In Praise of Seating

Paco Underhill, the author of Why We Buy, contends that seating is perhaps the major issue in the design and furnishing of public spaces. He’s pretty passionate about it:

I love seating. I could talk about it all day. If you’re discussing anything having to do with the needs of human beings, you have to address seating. Air, food, water, shelter, seating — in that order. Before money. Before love. Seating. In the majority of stores throughout the world, sales would instantly be increased by the addition of one chair. I’d rip out a fixture. I’d kill a mannequin. A chair says: We care.

There’s a particularly satisfying example of the importance of airport seating from John Thackara’s In the Bubble:

Jan Benthem, who with his partner Mels Crouwel is the master architect of Schipol, told me with glee about the time when the commercial people insisted an area of seating be removed to make way for a row of shops. The result was the opposite of that intended: Revenues per square meter in the new shops, and in existing ones next to them, actually decreased after the redesign, which, as it happened, had created a kind of canyon through which passengers rushed like white water in the Rocky Mountains; too fast to stop and shop. The seats were put back.

William Whyte puts it very simply in The Social Life of Small Urban Spaces, his classic study of plazas in New York City:

People tend to sit most where there are places to sit.

This may not strike you as an intellectual bombshell, and, now that I look back on our study, I wonder why it was not more apparent to us from the beginning. Sitting space, to be sure, is only one of the many variables, and, without a control situation as a measure, one cannot be sure of cause and effect. But sitting space is most certainly prerequisite. The most attractive fountains, the most striking designs, cannot induce people to come and sit if there is no place to sit.

He concludes that people will sit almost anywhere between a height of one foot and three. Ledges should be at least 30 inches deep, and preferably 36 inches so people can sit on either side. Stairs can also provide flexible seating arrangements, but he has nothing but contempt for benches:

Benches are artifacts the purpose of which is to punctuate architectural photographs. They’re not so good for sitting. There are too few of them; they are too small; they are often isolated from other benches or from whatever action there is on the plaza. Social distance is a subtle measure, ever changing, and the distances of fixed seats do not change, which is why they are rarely quite right for anybody.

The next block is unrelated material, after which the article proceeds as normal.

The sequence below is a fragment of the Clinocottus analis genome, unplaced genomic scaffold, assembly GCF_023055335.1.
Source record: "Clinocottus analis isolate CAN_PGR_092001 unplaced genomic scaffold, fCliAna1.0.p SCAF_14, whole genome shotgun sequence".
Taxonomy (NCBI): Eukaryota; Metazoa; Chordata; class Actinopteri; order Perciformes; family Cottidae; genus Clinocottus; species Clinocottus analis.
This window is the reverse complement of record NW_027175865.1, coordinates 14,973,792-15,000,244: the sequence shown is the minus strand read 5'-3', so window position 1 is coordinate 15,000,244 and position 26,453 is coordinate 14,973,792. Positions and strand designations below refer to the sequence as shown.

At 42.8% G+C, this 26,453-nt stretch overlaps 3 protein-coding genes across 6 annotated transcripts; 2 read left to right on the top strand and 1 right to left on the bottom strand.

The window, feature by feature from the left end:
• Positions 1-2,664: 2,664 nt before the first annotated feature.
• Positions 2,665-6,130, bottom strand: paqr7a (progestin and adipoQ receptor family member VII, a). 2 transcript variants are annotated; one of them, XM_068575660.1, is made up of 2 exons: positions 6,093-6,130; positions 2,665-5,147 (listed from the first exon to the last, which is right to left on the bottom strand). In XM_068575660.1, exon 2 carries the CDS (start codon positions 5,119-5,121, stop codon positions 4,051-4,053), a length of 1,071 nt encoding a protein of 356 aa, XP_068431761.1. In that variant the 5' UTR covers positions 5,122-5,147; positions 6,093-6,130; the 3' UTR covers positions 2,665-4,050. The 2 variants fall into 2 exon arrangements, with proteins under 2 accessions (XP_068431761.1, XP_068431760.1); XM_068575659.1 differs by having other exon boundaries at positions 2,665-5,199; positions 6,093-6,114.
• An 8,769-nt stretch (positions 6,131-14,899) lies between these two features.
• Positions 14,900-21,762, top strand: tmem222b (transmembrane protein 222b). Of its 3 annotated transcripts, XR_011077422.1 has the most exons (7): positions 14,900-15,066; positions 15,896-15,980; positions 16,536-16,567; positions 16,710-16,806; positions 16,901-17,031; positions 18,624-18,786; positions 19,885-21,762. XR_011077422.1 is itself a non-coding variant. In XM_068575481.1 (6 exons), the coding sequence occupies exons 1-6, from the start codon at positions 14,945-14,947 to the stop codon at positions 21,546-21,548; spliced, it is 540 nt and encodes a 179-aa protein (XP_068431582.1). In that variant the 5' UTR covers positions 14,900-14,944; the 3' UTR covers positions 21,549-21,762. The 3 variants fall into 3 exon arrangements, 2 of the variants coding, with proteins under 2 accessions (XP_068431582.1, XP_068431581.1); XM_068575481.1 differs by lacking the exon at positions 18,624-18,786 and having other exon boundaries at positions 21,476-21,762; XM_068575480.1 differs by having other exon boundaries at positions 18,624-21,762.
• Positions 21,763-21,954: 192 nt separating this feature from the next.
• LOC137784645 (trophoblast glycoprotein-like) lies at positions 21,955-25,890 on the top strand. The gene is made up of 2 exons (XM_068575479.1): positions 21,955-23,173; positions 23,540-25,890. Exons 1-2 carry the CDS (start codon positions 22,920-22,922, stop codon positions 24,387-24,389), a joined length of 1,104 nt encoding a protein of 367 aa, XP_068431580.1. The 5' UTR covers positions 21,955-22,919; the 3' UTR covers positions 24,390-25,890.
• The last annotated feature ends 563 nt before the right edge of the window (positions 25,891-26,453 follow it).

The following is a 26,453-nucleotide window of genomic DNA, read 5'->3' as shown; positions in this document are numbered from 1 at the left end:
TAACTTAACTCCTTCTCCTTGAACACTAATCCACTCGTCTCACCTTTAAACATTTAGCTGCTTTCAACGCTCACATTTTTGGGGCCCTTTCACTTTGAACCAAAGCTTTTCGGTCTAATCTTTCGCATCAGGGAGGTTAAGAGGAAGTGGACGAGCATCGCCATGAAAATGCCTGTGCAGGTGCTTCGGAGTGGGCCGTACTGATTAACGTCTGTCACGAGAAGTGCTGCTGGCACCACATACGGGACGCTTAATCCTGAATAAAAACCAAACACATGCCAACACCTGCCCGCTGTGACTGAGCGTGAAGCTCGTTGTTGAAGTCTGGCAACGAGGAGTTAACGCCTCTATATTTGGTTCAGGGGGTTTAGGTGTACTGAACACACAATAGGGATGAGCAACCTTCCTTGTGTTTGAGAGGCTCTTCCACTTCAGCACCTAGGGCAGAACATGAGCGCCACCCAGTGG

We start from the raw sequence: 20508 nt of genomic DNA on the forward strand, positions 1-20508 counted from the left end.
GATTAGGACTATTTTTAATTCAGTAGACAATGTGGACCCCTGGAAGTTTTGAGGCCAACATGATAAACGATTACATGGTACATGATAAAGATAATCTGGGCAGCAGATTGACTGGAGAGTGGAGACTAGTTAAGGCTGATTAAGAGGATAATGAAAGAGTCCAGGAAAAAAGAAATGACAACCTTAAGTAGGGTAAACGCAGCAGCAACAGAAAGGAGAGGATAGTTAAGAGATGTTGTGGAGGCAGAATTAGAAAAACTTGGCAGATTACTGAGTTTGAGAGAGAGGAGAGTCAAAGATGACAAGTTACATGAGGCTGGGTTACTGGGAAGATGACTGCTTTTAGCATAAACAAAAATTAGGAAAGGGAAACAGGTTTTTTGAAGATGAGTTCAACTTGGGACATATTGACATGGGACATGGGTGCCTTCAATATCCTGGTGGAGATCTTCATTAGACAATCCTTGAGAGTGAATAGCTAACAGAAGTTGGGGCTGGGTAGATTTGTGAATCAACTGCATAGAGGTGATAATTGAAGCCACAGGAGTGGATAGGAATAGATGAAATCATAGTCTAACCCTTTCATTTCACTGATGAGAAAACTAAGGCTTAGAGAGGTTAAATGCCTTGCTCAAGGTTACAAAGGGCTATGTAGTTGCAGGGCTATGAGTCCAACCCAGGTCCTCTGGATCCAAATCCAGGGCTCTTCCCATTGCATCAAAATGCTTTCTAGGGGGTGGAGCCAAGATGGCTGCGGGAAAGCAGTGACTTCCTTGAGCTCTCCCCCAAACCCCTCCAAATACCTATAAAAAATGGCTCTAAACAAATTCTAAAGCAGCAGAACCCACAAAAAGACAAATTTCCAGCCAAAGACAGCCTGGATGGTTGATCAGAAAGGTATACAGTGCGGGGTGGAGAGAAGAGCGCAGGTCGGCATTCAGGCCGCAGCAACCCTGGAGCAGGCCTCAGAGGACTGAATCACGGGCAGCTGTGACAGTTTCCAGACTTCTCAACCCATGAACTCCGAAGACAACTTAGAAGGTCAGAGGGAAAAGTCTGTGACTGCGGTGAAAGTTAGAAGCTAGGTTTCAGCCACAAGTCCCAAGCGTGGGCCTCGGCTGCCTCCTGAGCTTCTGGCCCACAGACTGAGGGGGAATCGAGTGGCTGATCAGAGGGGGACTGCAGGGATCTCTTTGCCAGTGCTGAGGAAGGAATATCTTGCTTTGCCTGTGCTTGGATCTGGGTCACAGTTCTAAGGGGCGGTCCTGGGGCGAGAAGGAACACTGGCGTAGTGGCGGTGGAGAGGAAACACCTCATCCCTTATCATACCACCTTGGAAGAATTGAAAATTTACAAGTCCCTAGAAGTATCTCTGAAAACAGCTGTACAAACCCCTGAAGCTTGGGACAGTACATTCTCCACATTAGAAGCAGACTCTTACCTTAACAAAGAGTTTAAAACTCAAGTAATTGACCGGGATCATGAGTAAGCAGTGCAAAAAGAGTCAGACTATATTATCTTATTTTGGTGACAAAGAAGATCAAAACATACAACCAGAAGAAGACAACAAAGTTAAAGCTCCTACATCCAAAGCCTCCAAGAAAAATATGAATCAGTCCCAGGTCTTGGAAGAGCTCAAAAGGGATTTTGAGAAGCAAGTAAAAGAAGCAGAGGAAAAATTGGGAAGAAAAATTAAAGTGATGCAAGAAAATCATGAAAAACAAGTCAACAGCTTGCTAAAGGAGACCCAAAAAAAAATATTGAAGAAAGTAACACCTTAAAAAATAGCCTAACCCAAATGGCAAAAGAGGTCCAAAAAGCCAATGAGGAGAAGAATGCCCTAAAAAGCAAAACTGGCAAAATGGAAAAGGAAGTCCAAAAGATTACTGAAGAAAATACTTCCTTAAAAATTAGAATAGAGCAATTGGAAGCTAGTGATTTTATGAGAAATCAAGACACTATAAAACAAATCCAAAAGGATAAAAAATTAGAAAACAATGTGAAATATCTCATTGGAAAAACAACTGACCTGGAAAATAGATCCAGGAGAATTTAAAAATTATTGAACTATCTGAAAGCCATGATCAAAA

Dan Lockton shares some examples in which municipalities go out of their way to make public seating unpleasant:

While from a very narrow specification point-of-view ‘they do their job,’ what utter contempt for users these two seating examples demonstrate! The benches on Cornmarket Street are clearly intended to prevent anyone lying down on them (armrests, small radius of curvature) or indeed sitting for very long at all in comfort (height off the ground, vertical backrest, small radius of curvature). Why despise the public so much?

Some places fail to provide seating at all. That doesn’t necessarily keep people from sitting, it just forces them to improvise. Back to Paco Underhill again:

In the casino hotels of Atlantic City, New Jersey, where kindness is, shall we say, not extensively idealized, you see lots of people who have wagered but lost but must linger until their tour buses depart. The casinos, for obvious reason, wish these people would wait in the gaming area, parked in front of a slot machine or a dealer. To encourage that, there are no chairs in the hotel lobbies. How do the visitors respond? They sit glumly on the floors, dozens and dozens of sour-faced losers in a row, not a sight that evokes the opulent gaming ambience of Monte Carlo for the incoming suckers. These people need chairs!

Bookstores like Barnes and Noble and Borders are probably the best examples of how ambiance can be improved by the simple addition of comfortable chairs. Every now and then I venture into a Waldenbooks and it feels practically archaic. More and more places are starting to catch on. There’s a new mall in San Francisco with much of the fourth floor completely devoted to luxurious seating. It’s always bustling with activity.

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